In this case it does not stop with eating. The people also bow down before the idols of the Moabites. Although they have already had an idol in the golden calf (Exo 32:1-6), we find a new aspect here in the people’s unfaithfulness against God. They have grumbled about food and drink and also about the leadership of Moses. They have always revolted against God and Moses and Aaron. Now they go one step further. In this idolatry they not only put the LORD aside, but replace Him by an idol. The persistence of this evil will be evident in the history of Israel. It will be one of God’s main indictments against the people.
The application of this history for us is in Revelation 2 (Rev 2:14). There we read about the teachings of Balaam, not about his deceit. The deceit he uses here has become a doctrine. The mixing of the people of God with the world is not rejected, but encouraged. This turns the people’s gaze from the Lord to the world. He is no longer in the first place, but the world is.
It says of the church in Pergamum that it “dwells where Satan’s throne is” (Rev 2:13). Satan is the prince of the world. ‘Dwell’ means feeling at home there. The church lives in the heart of the world, where the government is exercised. The teaching is that Christians should not be separated from the world. The world council of churches is an example of this. Christians are called upon to connect with the world and to exert their influence in order to move towards a better world.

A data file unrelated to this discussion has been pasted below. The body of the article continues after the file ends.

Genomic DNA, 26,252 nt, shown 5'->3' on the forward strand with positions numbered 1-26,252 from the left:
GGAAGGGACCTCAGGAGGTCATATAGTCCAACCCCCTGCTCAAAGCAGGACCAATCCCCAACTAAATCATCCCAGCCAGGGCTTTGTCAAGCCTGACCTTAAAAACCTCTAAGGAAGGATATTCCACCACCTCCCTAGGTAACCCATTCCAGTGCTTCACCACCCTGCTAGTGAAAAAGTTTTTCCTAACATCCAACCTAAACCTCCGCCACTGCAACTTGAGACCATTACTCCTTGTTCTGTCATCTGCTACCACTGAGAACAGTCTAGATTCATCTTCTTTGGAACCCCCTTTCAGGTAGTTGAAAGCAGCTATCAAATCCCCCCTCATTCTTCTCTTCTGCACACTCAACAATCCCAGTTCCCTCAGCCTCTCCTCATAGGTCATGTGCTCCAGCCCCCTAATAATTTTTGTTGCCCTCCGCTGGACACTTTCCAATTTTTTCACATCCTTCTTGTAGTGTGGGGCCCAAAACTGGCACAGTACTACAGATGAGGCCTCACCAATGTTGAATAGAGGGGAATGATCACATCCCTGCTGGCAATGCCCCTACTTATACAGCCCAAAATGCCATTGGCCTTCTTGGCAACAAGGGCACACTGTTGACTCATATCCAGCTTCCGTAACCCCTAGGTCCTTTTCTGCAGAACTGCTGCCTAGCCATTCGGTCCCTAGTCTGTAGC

But the Lord says: “I have a few things against you” (Rev 2:14) Then He speaks of the teaching of Balaam and its effect on the people of God. The attitude that fits with this teaching is not a soft resistance. The Lord Jesus stands opposite this church with “the sharp, two-edged sword” (Rev 2:12). The use of the sword can be seen here in the next verses with Phinehas.
God was angry against Israel, because His people have joined themselves to Baal of Peor. The word ‘joined’ has the power of ‘going together under one yoke with’. Israel moves under one yoke with a pagan people in the worship of the idols (2Cor 6:14-15). Baal of Peor, or lord of Peor, is the local god worshipped on Mount Peor (Num 23:28). There a plague and a judgment come. God punishes what bears His Name, that His people may not alienate themselves from Him. For that purpose, the fierce anger of God has also struck Christianity many times.